How To Play Sid Meier's Civilization Six
Previously in this series: How To Play Video Games Part I and II. “You are going to play Super Mario World until you get to the level beyond the level you normally handed the controllers off to the nearest boy and asked him to finish that level for you….After you die unexpectedly, hide the game, to punish it for being unfair to you.”
I don’t often play new video games. I revisit the same five old video games (Super Mario World, Ocarina of Time, Majora’s Mask, Super Mario Galaxy, Donkey Kong Country I-III) over and over again, because that is what brings me the most pleasure (Proustian!!). I would rather haul one of those out for the 900th time than learn how to hold an unfamiliar type of controller even once. My basic position is, if I wasn’t playing it when I was twelve, I’m not playing it now (Galaxy being the obvious exception, since it came out when I was 19).
But two weeks ago my wife Grace purchased Sid Meier’s Civilization VI. One week and six days ago, I purchased Sid Meier’s Civilization VI. I had not played Civs I-V but I liked the little jangling sounds of money changing hands and roads being built emerging from Grace’s computer, and the gameplay reminded me of all the things I’d liked most about Encarta CD-ROMs back in computer lab class in junior high. Yesterday I wiped every trace of Civilization VI from my laptop, then uninstalled Steam for good measure.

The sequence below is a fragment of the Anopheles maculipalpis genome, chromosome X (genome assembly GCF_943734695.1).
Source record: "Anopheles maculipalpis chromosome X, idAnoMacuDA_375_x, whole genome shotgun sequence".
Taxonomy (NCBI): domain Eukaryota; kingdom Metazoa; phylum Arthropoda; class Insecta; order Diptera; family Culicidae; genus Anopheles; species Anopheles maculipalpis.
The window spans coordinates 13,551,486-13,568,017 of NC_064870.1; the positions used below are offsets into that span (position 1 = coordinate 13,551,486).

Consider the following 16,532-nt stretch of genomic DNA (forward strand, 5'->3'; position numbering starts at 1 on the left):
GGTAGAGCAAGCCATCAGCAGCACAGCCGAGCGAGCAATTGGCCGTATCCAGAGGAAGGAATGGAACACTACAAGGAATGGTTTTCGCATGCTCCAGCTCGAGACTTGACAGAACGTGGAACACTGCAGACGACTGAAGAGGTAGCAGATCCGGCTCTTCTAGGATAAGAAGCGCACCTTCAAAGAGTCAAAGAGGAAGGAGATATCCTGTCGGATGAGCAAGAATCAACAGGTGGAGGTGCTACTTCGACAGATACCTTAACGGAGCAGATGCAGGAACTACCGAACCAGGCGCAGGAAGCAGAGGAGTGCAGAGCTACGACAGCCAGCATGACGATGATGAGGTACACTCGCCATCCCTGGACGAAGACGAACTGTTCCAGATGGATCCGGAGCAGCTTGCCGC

For the most wild, yet most homely narrative which I am about to pen, I neither expect nor solicit belief. Mad indeed would I be to expect it, in a case where my very senses reject their own evidence. Yet, mad am I not — and very surely do I not dream. But to-morrow I die, and to-day I would unburden my soul. My immediate purpose is to place before the world, plainly, succinctly, and without comment, a series of mere household events. In their consequences, these events have terrified — have tortured — have destroyed me.
I cannot recommend that anyone play Civilization VI, but if you’re going to do it, these are my tips on how to do it right:
You should play as Tomyris. I don’t know exactly why, but you should play as Tomyris every time you start a new game, possibly because there are too many things to learn all at once and at least this way you don’t have to learn a new person’s name every time. Besides which, she has cool braids and special horses that nobody else has.
Play on Settler Mode and Quick (33% faster) Turns, to preserve wrist function.
I should say prolong wrist function because you are going to develop carpal tunnel syndrome in the next two-to-three days no matter what you do.
Build no more than three or four cities. Any more than that and it’s hard to keep the citizens perfectly happy at all times, and the goal here is to have perfect cities that are never running low on housing or amenities, ever.
Keep every city perfectly happy and then, if there’s time, send a few horse archers out into the world to try to kill barbarians.
You should start a new game as often as possible. “Quit and start over” is the best way to play Civ 6. Some good reasons for quitting and starting over are as follows:
Too much time has passed and you’re in the 1900s, which is boring and too similar to our own era. You want to build ziggurats and discover Yosemite, not improve freeways and think about the present.
One of your cities isn’t perfect.
Too many of the other leaders are mad at you, and you have to look at a row of little frowny faces on the top right-hand corner of the screen, and periodically read messages like “I don’t like what you’ve been up to” and “You are as treacherous as Ishtar.”
You have run out of barbarians to kill.